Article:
Shelby County Tries To Reveal The Authors Of Nearly 10,000 Anonymous Internet Comments

from the free-speech-means-something-different-apparently dept

We've had plenty of stories about attempts to reveal anonymous commenters. Time and time again, we've pointed out that there needs to be a very high bar for legally requiring the identification of such commenters, because the right to anonymous speech is recognized by the courts as being protected by the First Amendment. Yet, many seem to ignore this -- and quite frequently we even see government officials themselves seeking to uncover anonymous commenters. However, as Paul Levy has pointed out, Shelby County, Tennessee has taken an attempt to uncover the identities of anonymous commenters to new levels: seeking the identities on somewhere around 10,000 anonymous comments posted to the website of Memphis' local newspaper, the Commercial Appeal.

The link explains the reasoning behind this, but the short summary is that Shelby County (home to Memphis) is trying to push back on a state law. The reasons Shelby is pushing back may be noble (it appears to feel that the reasons for the law itself are based on racism), but even so, that's no excuse for stripping away anonymity on thousands of comments. Levy is helping in trying to block these subpoenas:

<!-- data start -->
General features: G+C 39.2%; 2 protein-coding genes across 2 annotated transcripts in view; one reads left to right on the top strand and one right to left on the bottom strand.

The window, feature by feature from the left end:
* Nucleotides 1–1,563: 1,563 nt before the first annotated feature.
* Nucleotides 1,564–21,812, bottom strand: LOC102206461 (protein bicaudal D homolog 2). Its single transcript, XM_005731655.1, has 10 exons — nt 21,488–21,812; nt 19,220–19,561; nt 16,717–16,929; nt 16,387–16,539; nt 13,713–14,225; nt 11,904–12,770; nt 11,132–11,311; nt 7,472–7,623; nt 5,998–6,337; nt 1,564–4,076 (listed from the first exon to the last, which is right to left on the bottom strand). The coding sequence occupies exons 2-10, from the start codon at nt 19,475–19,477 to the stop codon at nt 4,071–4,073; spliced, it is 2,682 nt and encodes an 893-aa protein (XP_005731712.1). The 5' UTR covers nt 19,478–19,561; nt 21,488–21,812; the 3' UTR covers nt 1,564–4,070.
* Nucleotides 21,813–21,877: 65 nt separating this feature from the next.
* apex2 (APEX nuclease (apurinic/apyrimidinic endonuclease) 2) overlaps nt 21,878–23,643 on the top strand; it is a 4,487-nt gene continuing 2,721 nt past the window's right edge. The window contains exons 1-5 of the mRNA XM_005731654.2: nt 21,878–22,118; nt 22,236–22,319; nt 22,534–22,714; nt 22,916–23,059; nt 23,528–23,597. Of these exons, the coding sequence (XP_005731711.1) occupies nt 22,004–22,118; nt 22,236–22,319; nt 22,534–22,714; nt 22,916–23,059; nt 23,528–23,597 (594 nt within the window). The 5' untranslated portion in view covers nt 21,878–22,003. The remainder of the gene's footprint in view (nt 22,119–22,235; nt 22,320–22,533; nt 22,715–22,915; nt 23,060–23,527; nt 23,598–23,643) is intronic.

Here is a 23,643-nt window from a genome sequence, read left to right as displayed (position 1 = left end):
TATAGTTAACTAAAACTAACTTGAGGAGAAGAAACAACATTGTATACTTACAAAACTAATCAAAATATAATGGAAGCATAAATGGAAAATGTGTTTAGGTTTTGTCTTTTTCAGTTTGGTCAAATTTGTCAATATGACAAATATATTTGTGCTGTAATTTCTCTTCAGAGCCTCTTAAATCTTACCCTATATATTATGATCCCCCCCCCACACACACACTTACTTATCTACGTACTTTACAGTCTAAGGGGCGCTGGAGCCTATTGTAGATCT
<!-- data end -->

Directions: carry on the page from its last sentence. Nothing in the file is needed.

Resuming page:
The Commercial Appeal, standing on its own First Amendment rights as well as the rights of customers who have registered to post comments on its web site, has served Rule 45 objections to the subpoena. The objections, which I signed along with Lucian Pera, long-time counsel to the Commercial Appeal, argue that this theory – assuming that it is the basis for the subpoena – is not a sufficient reason for depriving members of the public of the First Amendment right to debate the propriety of government policy on an anonymous basis. In addition, we argue that because the subpoenas have been issued by government bodies, they are precluded by federal statutes that limit government access to such information to cases involving a probability of criminal wrongdoing. Indeed, the very same firm that is representing Shelby County was forced to withdraw a subpoena on behalf of the City of Memphis, seeking to identify a blogger who criticized the city's police chief, for the same statutory reasons.